Personal Injury Protection (PIP)
Personal injury protection (PIP) is another type of insurance that can pay for medical bills after an accident occurs. PIP coverage can also pay for related losses, such as loss of income.
In many states, a certain amount of PIP coverage is mandated by law.
Rental Reimbursement Coverage
Rental reimbursement protection can pay for your rental car when your car is being repaired after a covered accident or event. Note that rental reimbursement coverage may come with daily limits or limits on how many days you can use this coverage after each individual claim.
If you drive for Uber or Lyft or plan to in the future, it’s important to make sure you have sufficient insurance in place for your working hours. While rideshare companies are required to provide their drivers some insurance coverage by law, you should strive to make sure you have enough to protect you from losses caused by an accident and any injuries that result.
Where some car insurance companies offer rideshare riders or endorsements you can add to your existing auto insurance policy, others offer specific rideshare insurance policies you can buy if you use your car for both business and personal use.
Roadside assistance is another optional coverage you can add into your car insurance plan. With roadside assistance, you’re given access to a hotline you can call if you run out of gas, need a tire change or need towing services. Note that the roadside assistance hotline is typically the included benefit, meaning you may have to pay out-of-pocket for the services you require.
Uninsured and Underinsured Motorist Coverage
Uninsured and underinsured motorist coverage is legally required in 49 different states, mostly because it’s not uncommon for drivers to hit the road without any insurance at all. With this coverage in place, drivers can use their own insurance to pay for losses after an accident with an uninsured or underinsured motorist.
Uninsured and underinsured motorist coverage includes liability for bodily injury and personal property.
What is State Minimum Auto Coverage?
Before you buy car insurance, you should also know that each state requires a specific minimum level of auto insurance coverage for anyone who owns a vehicle. Compulsory coverage typically includes some bodily liability coverage, personal property liability coverage, uninsured or underinsured motorist coverage, and medical payments coverage.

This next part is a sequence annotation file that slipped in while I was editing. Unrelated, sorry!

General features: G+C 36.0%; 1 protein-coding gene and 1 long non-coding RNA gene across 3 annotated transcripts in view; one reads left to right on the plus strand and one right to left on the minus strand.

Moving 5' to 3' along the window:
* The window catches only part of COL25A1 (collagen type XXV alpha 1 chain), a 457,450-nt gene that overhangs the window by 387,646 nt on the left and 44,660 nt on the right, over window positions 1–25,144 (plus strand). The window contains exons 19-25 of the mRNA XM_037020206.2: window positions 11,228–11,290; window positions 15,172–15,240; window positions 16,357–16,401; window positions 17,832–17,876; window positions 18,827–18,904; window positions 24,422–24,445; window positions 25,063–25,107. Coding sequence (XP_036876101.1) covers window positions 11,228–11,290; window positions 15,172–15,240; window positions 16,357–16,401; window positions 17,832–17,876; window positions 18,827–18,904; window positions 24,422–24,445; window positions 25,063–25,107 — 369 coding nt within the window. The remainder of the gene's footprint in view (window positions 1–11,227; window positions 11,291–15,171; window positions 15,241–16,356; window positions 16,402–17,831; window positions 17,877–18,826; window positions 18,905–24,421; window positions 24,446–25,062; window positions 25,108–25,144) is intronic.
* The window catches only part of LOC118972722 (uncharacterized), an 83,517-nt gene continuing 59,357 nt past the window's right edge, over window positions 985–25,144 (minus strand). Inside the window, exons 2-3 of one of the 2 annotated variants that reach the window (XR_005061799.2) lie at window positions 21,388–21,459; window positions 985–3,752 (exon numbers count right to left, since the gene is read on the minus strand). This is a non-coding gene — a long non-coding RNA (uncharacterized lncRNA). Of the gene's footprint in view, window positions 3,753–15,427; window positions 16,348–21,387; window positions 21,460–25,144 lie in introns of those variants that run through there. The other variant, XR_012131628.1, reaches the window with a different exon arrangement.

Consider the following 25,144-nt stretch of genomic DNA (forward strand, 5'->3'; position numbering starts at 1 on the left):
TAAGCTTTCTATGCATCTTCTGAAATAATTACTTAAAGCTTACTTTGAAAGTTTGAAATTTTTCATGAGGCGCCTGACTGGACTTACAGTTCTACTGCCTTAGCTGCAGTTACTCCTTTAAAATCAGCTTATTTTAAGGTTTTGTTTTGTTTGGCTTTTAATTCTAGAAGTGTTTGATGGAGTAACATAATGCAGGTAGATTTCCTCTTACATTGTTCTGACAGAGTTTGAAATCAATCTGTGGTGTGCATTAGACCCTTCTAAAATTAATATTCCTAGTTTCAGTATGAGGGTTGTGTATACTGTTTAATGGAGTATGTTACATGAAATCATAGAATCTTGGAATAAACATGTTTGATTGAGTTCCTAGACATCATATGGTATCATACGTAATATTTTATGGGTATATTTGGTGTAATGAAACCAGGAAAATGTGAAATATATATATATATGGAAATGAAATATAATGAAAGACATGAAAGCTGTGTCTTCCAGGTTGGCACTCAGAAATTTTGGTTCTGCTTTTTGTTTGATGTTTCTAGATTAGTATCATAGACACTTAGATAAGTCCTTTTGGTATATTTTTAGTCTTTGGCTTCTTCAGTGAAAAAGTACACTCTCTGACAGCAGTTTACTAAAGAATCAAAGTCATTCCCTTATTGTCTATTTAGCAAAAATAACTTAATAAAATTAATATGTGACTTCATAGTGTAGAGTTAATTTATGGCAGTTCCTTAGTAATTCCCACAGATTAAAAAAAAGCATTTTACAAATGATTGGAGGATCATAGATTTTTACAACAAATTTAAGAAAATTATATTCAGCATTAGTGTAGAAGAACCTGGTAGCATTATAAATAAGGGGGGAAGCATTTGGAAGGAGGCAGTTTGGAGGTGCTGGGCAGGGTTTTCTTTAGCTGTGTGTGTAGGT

With that being said, the exact coverages required and minimum coverage levels vary widely depending on where you live. In the state of Alaska, for example, drivers are required to have bodily injury liability coverage worth up to $50,000 per person and $100,000 per accident, $25,000 in property damage liability coverage, $50,000 per person and $100,000 per accident in uninsured and underinsured motorist bodily injury coverage, and an additional $25,000 in underinsured motorist property damage coverage.
In Arizona, on the other hand, drivers can meet state minimum coverage requirements with $25,000 per person and $50,000 per accident in bodily injury liability coverage, $15,000 in property damage liability coverage, and $25,000 per person and $50,000 per accident in both uninsured and underinsured motorist bodily injury coverage.
Understanding Auto Insurance Limits
As you compare types of auto insurance and decide which types of coverage you’re willing to pay for, you’ll also need to decide on the limits you want your coverage to have. In other words, how much auto insurance coverage do you need?
While the state you live in requires a certain amount of liability coverage, the Insurance Information Institute (III) says there’s a good chance you’ll need more liability insurance than your state requires based on the simple fact accidents can be very, very expensive.
“If you’re found legally responsible for bills that are more than your insurance covers, you will have to pay the difference out of your own pocket,” they write. “These costs could wipe you out!”